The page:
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Matthew Kelly (born David Kelly, 9 May 1950, Urmston, Lancashire, England) is an English actor, who made his name as a television presenter.


Early life

As a child, Kelly lived on Primrose Avenue in the town and became interested in acting at the Urmston Musical Theatre, most notably playing the role of Louis in a production of The King and I in 1963.[1]

After 1961, Kelly went to Urmston Grammar school. He trained as an actor at The Manchester Metropolitan School of Theatre (Formally Manchester Polytechnic) and joined in a theatre group which included Julie Walters and Pete Postlethwaite. After graduation, he made his professional debut at the Pavilion Theatre in Rhyl. After this debut he appeared regularly at Liverpool's Everyman Theatre. He is a former member of the Workers' Revolutionary Party [2]


His first major TV appearances were as a panelist in the gameshow Punchlines hosted by Lennie Bennett (ITV) and in the ITV sitcom Holding The Fort but he became famous as part of the original team on Game for a Laugh for the same producers and network. For the next 14 years his work centered on light entertainment shows such as You Bet! (LWT/ITV) and, most notably, Stars in Their Eyes (Granada/ITV), which he took over from Leslie Crowther - initially on a temporary basis after Crowther had suffered serious head injuries in a car crash in October 1992. However, it later became apparent that Crowther would not be able to return. Thereafter, Kelly hosted the show until March 2004. He was also the first CITV presenter and continued to act occasionally, notably in the Channel 4 comedy, Relative Strangers, and in the theatre production of The Cabinet Of Doctor Caligari.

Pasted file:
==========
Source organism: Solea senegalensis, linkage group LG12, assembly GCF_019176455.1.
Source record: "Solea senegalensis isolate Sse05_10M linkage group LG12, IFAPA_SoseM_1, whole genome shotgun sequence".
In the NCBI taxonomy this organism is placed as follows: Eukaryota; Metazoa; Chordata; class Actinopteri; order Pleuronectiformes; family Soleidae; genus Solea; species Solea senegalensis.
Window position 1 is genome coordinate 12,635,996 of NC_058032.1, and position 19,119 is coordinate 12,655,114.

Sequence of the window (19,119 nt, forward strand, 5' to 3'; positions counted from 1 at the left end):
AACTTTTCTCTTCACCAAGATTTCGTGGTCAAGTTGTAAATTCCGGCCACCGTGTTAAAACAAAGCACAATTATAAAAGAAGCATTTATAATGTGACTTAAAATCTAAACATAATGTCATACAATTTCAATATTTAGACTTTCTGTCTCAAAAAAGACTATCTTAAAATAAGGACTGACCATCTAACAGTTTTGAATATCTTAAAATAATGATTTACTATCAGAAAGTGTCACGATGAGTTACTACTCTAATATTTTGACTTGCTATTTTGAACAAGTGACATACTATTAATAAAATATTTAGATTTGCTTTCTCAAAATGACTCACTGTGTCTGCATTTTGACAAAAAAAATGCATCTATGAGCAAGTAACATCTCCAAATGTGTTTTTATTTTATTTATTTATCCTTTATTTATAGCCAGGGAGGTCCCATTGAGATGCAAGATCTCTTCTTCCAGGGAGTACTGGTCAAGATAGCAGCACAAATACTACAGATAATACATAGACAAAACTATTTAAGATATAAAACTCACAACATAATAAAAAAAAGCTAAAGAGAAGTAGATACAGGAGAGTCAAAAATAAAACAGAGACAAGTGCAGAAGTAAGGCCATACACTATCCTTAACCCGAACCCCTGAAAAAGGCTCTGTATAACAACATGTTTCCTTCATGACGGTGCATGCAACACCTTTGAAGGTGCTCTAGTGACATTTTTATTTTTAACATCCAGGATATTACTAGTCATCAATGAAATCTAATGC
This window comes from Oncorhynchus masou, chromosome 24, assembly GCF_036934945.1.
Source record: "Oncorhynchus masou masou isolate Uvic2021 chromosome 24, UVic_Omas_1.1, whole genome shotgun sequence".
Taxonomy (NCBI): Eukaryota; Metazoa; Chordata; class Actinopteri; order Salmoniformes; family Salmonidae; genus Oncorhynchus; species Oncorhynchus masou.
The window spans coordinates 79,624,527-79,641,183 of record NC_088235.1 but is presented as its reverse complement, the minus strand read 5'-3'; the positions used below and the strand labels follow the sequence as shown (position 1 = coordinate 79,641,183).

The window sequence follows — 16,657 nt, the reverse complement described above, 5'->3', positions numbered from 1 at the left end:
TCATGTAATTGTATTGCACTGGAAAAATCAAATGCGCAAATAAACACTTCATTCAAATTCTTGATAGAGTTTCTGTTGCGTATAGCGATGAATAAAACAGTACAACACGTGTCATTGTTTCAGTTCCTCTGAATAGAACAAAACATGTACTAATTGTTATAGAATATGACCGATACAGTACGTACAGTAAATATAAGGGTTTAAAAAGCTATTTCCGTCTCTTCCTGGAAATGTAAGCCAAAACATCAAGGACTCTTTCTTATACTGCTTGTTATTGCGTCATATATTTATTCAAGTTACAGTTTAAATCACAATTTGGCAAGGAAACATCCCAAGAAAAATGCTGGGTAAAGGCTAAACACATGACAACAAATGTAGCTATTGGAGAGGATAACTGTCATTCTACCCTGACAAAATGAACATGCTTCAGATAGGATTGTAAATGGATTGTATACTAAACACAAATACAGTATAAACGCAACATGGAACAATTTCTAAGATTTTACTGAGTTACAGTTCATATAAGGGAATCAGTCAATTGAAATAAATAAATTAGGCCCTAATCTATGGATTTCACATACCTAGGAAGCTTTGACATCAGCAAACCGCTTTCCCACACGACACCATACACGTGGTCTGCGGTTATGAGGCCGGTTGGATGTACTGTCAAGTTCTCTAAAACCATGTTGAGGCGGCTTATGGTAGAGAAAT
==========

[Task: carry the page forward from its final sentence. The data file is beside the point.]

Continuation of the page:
After leaving Stars in their Eyes, Kelly declared that he would be returning to acting full time and would leave light entertainment behind. To this end he has appeared in a number of television and theatre productions. In 2005 he was a member of the cast in BBC One's Bleak House as Mr. Turveydrop. He also played a serial killer in 2005's Cold Blood and its 2007 sequel, as well as the explorer Giovanni Belzoni in BBC One's Egypt.

On the stage he won an Olivier Award in 2003 for his portrayal of Lenny in John Steinbeck's Of Mice and Men at the Savoy Theatre. Other work includes Ripafratta in Mirandolina at the Royal Exchange Theatre in August 2006 which he swiftly followed by appearing as a well-received Antonio Salieri in Peter Shaffer's play Amadeus.

From December 2008 to January 2009, he joined Stefanie Powers, Craig McLachlan and Christopher Biggins at the Mayflower Theatre in Southampton to play May, one of the Ugly sisters, in the pantomime Cinderella alongside his son Matthew Rixon.

In 2009 he was on stage to high critical acclaim, in Howard Barker's Victory [3]; Choices in Reaction at the Arcola Theatre, then as George in Who's Afraid of Virginia Woolf at the Lichfield Garrick Theatre, followed by a season at London's Trafalgar Studios. The summer was spent as Pandarus in Shakespeare's Troilus and Cressida at The Globe in London. He opened in Comedians at the Hammersmith Lyric in October 2009.

In January 2010 he replaced Simon Callow as Pozzo in the revival of Waiting for Godot at the Theatre Royal Haymarket, alongside Ian McKellen (Estragon), Roger Rees (Vladimir) and Ronald Pickup (Lucky).


  1. ^ The Urmston Musical Theatre: "The King and I 1963", Retrieved on 13 November 2008
  2. ^ [1].
  3. ^ [2].

External links

Preceded by
Bruce Forsyth
Host of You Bet!
Succeeded by
Darren Day
Preceded by
Leslie Crowther
Host of Stars in their Eyes
Succeeded by
Cat Deeley

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